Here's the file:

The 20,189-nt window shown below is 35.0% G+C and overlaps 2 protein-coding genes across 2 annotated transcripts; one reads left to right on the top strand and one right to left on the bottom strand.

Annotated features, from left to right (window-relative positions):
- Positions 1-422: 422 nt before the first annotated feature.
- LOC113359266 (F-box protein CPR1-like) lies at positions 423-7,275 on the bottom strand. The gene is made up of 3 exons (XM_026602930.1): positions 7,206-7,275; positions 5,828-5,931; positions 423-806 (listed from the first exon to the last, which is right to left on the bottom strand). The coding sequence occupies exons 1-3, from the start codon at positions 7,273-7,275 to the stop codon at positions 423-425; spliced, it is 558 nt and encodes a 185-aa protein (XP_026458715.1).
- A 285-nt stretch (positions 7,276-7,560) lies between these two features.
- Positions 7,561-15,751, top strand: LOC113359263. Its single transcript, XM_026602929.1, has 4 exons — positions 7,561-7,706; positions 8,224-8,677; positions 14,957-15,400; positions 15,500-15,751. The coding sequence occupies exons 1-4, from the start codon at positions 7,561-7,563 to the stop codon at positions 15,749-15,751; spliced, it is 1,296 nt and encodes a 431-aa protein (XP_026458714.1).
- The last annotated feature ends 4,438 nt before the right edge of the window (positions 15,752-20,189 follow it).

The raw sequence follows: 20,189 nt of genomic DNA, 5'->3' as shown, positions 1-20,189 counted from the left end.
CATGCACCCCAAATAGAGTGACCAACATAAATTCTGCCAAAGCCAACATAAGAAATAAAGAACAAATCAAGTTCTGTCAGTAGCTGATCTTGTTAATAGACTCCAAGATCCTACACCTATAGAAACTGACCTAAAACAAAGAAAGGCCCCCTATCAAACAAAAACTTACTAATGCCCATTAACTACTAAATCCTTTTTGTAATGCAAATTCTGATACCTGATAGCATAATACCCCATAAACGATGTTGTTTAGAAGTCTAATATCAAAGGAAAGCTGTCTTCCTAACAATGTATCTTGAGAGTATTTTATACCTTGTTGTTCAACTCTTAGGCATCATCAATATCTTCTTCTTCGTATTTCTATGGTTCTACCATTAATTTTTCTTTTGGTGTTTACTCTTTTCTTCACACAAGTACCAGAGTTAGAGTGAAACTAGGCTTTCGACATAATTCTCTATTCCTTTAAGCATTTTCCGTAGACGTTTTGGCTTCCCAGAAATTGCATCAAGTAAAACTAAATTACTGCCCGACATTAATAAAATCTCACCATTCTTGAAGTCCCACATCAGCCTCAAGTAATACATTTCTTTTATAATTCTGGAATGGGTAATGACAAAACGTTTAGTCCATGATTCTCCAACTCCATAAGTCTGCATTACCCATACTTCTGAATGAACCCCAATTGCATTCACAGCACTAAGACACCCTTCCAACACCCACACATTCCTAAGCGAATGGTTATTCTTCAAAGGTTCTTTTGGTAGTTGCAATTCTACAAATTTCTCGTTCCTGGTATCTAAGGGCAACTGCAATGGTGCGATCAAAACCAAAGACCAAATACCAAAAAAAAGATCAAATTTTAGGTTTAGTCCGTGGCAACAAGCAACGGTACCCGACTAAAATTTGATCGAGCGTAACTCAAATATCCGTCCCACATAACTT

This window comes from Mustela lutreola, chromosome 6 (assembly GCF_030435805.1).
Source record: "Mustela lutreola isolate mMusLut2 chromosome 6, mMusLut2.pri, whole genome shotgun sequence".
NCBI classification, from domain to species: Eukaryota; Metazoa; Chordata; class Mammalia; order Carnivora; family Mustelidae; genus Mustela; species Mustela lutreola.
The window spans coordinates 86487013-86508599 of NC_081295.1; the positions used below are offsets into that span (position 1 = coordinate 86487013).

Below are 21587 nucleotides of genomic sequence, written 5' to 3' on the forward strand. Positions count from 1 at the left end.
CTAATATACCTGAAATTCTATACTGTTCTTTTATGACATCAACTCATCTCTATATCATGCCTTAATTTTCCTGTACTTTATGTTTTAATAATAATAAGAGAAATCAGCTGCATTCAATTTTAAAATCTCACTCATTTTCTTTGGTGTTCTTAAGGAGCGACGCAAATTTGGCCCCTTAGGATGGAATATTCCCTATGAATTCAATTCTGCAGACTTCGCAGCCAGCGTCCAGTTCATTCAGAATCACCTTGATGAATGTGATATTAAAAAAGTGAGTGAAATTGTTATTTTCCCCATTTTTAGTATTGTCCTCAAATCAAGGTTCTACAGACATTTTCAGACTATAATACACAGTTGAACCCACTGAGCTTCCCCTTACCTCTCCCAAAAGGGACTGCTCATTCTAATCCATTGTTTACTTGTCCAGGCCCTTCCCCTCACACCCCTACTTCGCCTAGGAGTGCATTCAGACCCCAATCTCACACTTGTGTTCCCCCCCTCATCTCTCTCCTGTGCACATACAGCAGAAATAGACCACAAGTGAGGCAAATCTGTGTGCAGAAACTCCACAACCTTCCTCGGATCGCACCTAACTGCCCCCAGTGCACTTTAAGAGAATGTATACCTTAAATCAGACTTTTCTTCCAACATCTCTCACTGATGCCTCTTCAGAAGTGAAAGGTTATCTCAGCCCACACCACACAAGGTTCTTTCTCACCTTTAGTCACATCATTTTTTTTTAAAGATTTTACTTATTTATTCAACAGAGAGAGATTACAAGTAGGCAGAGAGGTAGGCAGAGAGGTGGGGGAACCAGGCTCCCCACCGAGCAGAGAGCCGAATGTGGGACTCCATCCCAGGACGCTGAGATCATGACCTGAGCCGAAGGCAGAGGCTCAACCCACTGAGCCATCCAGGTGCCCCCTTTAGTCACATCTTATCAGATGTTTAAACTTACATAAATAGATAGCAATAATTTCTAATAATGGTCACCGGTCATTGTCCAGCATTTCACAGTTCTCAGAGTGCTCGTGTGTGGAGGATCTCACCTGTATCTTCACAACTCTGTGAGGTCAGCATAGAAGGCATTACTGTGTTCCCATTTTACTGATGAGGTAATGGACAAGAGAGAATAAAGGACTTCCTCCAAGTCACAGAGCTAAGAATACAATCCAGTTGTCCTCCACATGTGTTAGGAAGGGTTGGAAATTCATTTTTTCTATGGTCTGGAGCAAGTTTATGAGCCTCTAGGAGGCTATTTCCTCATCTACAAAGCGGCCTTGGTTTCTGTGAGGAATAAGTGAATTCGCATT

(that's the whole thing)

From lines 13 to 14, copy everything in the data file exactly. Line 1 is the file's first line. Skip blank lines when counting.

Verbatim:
The window spans coordinates 86487013-86508599 of NC_081295.1; the positions used below are offsets into that span (position 1 = coordinate 86487013).

Below are 21587 nucleotides of genomic sequence, written 5' to 3' on the forward strand. Positions count from 1 at the left end.